- You get $10 put into a savings account, $10 put into a spending account, and $10 donated to a charity: Special Olympics BC, Arts Umbrella, and KidSport BC
- The parent/ guardian must have joint account set up if your child is 11 years old or younger
- The interest rate looks like it might be 0.25% at the time of writing
Alterna Bank Youth Start Package
- The Alterna Bank Youth start package has zero fees
- 30 free day to day transactions per month which includes Interac e-Transfer®
- You can do monthly, quarterly, or annual statements via estatements or mailed to you
- For children age 18 and under
- The branches are in Ontario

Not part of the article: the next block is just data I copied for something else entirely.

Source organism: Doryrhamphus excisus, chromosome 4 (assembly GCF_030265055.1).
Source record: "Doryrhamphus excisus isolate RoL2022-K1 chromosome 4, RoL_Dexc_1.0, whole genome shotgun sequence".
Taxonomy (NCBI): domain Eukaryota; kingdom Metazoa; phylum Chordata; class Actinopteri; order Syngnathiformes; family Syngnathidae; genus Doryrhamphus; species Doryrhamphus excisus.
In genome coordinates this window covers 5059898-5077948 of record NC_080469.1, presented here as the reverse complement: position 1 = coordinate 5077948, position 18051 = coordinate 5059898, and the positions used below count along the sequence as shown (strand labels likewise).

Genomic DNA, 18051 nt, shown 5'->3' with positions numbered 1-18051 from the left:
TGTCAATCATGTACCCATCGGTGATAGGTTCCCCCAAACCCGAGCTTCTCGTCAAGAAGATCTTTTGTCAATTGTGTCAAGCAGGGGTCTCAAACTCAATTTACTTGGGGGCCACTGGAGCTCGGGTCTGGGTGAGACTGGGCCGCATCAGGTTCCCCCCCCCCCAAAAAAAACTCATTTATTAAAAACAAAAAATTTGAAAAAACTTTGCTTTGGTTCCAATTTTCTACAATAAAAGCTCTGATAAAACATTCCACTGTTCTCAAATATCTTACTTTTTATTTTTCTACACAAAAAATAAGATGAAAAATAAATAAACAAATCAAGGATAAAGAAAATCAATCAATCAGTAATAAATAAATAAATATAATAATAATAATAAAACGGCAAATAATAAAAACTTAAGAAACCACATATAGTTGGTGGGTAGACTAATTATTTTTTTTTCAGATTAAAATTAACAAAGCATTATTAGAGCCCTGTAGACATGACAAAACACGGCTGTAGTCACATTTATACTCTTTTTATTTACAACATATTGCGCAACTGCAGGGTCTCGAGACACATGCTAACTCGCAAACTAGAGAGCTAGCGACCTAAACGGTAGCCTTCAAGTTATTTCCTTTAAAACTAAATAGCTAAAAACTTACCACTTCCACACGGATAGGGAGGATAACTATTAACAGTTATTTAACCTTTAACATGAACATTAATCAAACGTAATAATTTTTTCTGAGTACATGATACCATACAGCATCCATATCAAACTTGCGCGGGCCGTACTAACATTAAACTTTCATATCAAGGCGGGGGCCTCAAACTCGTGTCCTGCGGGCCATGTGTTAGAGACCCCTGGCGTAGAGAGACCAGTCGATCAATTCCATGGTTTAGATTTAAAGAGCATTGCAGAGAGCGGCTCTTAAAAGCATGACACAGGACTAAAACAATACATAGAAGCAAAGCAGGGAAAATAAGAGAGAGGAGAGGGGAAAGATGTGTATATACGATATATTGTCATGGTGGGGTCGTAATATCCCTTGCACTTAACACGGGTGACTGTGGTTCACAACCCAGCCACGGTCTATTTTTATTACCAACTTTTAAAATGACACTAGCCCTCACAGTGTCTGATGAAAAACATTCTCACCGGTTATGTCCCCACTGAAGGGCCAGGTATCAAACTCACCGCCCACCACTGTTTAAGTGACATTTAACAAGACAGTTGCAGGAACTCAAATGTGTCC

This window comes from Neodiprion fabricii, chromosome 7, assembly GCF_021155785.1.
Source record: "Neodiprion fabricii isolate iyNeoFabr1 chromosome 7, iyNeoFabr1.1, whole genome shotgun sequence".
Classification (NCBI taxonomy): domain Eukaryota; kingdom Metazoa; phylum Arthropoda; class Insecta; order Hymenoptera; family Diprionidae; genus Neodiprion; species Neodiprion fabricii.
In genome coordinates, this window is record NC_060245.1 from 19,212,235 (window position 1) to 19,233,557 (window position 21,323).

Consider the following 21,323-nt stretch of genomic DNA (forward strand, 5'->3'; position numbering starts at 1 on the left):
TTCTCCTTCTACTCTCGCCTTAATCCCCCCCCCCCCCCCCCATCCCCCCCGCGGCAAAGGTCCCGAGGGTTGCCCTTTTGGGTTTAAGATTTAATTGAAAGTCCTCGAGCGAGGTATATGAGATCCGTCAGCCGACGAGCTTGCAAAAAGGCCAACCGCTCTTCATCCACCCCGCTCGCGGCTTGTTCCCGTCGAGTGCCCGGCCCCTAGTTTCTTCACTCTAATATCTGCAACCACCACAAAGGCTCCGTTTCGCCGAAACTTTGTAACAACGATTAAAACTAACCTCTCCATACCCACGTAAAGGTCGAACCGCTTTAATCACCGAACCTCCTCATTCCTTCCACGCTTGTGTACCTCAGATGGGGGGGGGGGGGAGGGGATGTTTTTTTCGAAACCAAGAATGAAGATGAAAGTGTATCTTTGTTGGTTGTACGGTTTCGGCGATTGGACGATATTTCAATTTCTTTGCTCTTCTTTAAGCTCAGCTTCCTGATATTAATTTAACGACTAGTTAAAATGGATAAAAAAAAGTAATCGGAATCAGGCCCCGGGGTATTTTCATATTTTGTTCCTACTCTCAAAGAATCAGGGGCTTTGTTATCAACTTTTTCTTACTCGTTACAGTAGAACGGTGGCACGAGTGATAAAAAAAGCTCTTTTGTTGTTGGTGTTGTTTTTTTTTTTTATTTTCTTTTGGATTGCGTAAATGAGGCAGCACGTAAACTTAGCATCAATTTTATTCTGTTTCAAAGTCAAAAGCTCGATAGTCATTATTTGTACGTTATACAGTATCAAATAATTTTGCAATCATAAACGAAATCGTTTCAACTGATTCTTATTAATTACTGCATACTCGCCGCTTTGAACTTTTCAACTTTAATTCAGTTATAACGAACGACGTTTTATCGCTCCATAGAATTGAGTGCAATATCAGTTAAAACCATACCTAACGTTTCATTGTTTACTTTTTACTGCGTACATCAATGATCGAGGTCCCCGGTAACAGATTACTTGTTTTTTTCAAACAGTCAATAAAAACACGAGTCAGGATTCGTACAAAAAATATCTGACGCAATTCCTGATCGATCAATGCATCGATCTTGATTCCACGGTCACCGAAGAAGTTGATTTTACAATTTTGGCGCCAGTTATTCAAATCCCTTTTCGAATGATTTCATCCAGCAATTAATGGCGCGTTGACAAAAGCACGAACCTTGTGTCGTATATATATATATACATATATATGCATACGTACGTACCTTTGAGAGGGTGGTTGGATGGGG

Children’s Bank Account Summary
So what’s the best bank to open savings account for your child? There are definitely lots of options to choose from when you are picking a bank account for your children.
As mentioned, it depends, and you have to also think long term. For example, your eight year old child right now may not be sending transfers to their friends but in a few years they might be.
Teenagers may be using a lot of Interac e-Transfers® when sending money back and forth to their friends. They don’t think about the fees that can add up, they are busy thinking about other things that are more important to them, like their high school crush. They also might be interested in earning points for movies rather than points towards travel.
Also, it’s a good idea to see whether these chequing and savings accounts roll over into free student bank accounts if they aren’t going to be maintaining a minimum balance of a few thousand dollars to meet the fee waiver.
In summary though, as you can see, most of these accounts have abysmal interest rates.